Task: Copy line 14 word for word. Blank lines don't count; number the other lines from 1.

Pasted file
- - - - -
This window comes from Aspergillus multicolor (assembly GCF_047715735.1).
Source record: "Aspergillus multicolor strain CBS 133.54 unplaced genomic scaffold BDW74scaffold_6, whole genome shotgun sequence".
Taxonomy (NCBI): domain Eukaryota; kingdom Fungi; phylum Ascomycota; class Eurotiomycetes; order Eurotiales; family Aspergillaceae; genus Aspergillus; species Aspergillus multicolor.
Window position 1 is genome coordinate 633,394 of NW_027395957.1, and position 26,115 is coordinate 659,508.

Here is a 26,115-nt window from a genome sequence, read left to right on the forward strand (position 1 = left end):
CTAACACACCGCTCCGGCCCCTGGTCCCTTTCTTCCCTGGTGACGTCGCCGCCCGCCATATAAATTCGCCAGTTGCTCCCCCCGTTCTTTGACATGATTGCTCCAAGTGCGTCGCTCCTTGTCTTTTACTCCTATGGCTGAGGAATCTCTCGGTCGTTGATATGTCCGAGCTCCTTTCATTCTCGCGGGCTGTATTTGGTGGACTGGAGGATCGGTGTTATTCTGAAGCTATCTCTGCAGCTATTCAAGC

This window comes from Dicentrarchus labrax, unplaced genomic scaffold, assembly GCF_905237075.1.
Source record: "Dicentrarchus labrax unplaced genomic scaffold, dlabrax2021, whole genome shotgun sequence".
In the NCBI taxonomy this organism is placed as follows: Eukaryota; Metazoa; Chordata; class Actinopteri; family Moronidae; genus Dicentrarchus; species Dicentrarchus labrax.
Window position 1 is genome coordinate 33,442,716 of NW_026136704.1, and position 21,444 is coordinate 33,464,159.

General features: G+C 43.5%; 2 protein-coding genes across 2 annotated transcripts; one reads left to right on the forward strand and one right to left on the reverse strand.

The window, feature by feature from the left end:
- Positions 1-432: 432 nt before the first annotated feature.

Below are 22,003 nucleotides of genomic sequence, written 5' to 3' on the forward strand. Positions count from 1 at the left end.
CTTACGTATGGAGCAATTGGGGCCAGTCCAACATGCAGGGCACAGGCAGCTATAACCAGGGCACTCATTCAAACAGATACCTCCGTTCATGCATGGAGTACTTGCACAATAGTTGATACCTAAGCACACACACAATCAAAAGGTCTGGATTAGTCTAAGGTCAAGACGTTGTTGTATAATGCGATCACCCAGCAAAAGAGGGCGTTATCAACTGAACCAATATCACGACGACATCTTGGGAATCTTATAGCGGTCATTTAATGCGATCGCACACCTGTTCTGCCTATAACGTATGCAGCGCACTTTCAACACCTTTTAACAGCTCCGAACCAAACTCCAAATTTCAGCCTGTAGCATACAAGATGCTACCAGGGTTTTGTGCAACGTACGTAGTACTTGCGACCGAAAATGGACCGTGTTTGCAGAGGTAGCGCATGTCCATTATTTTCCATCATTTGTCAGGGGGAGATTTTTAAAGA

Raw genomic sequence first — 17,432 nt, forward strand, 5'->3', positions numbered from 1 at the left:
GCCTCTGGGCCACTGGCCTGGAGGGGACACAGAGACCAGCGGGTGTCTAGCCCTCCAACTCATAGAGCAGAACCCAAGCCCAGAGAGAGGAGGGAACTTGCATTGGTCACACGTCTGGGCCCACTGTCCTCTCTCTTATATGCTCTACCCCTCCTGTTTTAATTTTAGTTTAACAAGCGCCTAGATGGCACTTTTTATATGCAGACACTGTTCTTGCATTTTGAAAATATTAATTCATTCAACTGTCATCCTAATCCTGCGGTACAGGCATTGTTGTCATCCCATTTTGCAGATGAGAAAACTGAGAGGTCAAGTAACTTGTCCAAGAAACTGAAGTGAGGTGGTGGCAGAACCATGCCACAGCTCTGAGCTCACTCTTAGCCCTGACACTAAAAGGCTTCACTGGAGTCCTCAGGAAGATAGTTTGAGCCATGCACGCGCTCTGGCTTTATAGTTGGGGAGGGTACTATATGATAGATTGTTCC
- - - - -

Below are 22,003 nucleotides of genomic sequence, written 5' to 3' on the forward strand. Positions count from 1 at the left end.